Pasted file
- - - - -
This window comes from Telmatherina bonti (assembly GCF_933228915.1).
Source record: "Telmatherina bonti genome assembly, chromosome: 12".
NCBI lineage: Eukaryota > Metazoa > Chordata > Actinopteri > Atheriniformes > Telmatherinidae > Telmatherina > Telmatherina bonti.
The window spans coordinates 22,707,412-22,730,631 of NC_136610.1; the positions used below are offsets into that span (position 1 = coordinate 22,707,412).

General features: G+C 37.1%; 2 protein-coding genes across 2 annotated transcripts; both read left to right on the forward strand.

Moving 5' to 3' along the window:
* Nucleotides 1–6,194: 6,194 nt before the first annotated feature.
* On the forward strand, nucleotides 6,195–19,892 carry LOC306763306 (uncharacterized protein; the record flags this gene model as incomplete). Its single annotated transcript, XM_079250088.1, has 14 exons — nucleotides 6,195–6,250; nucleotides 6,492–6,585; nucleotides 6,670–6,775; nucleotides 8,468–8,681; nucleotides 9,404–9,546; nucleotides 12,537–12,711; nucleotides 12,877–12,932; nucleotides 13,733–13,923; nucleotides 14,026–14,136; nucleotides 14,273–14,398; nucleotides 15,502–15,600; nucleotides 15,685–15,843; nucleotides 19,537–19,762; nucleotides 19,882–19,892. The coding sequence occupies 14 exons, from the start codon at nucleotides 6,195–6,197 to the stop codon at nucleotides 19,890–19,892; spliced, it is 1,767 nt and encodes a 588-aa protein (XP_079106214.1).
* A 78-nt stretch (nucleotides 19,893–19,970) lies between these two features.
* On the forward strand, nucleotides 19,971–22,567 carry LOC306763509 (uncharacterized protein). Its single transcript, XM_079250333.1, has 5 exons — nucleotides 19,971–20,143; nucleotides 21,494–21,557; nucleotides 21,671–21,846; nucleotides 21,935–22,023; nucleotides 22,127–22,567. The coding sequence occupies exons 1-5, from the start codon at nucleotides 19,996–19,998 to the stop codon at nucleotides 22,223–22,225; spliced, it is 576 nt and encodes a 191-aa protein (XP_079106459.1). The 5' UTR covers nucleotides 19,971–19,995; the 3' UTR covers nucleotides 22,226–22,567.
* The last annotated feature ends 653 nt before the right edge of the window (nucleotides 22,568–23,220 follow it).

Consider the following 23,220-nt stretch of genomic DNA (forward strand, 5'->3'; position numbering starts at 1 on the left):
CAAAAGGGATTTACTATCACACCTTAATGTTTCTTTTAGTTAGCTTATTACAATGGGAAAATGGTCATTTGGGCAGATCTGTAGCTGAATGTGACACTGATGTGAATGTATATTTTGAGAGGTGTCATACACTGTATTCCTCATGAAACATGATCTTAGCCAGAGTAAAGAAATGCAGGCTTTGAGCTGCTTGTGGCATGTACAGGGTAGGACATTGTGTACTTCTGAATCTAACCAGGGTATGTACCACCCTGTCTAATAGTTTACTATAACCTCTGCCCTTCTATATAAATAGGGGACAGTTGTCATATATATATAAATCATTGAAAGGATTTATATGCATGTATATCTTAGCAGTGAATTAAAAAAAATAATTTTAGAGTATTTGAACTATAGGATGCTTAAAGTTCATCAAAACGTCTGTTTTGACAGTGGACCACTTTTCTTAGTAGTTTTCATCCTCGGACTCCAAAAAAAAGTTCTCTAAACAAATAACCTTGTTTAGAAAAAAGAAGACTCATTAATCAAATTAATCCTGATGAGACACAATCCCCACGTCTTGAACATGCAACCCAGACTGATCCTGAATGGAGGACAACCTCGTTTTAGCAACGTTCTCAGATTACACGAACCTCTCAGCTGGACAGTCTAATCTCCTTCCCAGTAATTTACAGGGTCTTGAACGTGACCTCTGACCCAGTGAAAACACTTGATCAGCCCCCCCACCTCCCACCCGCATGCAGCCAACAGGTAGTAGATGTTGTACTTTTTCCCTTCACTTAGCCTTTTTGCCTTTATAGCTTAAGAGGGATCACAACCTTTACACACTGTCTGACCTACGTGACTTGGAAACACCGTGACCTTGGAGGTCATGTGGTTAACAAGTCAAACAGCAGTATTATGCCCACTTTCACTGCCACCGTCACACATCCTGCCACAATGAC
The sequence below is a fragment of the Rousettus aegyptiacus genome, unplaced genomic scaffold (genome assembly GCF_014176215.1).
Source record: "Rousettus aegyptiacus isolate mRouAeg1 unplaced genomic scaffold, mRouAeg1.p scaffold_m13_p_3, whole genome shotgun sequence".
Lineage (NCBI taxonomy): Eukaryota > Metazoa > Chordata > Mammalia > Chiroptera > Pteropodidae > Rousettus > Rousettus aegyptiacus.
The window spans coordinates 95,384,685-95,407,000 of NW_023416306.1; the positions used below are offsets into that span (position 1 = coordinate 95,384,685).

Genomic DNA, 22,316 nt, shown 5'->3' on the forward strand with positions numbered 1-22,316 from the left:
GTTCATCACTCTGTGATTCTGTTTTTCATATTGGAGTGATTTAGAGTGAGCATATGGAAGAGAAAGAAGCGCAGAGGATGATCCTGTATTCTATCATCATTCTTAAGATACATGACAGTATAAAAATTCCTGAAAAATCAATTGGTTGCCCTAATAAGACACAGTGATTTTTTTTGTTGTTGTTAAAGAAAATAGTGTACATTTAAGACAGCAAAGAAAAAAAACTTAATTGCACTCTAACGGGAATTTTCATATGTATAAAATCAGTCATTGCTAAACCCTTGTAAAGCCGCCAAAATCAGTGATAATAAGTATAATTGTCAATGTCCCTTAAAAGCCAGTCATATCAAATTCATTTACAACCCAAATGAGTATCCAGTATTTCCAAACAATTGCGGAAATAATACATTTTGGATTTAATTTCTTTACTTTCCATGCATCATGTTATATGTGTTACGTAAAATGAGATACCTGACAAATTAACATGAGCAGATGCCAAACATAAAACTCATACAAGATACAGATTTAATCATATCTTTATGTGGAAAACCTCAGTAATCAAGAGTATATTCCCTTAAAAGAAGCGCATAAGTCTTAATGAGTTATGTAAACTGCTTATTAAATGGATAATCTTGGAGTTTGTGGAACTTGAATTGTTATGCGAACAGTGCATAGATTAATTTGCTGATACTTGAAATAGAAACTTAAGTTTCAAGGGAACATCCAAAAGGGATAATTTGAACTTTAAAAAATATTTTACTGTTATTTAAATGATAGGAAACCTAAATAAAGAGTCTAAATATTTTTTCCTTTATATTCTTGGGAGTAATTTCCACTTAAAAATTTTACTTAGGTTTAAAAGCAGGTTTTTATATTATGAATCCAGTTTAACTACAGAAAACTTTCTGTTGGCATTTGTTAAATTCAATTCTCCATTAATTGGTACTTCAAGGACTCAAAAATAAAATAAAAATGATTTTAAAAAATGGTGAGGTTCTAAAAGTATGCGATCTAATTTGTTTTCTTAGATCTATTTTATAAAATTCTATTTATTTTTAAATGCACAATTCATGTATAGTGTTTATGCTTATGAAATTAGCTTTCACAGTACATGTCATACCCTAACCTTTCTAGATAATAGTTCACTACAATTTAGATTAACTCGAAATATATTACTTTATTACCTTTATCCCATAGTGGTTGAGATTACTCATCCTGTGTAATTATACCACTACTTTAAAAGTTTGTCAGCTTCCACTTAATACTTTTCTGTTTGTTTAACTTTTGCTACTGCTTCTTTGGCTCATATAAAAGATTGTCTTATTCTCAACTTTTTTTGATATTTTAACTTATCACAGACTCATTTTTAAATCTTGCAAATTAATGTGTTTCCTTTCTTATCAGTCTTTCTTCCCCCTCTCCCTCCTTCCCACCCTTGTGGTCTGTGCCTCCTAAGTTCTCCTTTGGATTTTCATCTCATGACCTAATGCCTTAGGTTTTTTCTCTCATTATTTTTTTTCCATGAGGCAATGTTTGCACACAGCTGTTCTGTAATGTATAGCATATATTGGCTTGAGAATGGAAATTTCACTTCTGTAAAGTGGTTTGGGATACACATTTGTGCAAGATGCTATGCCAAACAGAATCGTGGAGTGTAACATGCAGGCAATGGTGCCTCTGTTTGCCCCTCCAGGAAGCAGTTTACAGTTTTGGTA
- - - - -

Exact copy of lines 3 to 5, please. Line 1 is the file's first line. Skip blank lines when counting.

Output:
NCBI lineage: Eukaryota > Metazoa > Chordata > Actinopteri > Atheriniformes > Telmatherinidae > Telmatherina > Telmatherina bonti.
The window spans coordinates 22,707,412-22,730,631 of NC_136610.1; the positions used below are offsets into that span (position 1 = coordinate 22,707,412).

General features: G+C 37.1%; 2 protein-coding genes across 2 annotated transcripts; both read left to right on the forward strand.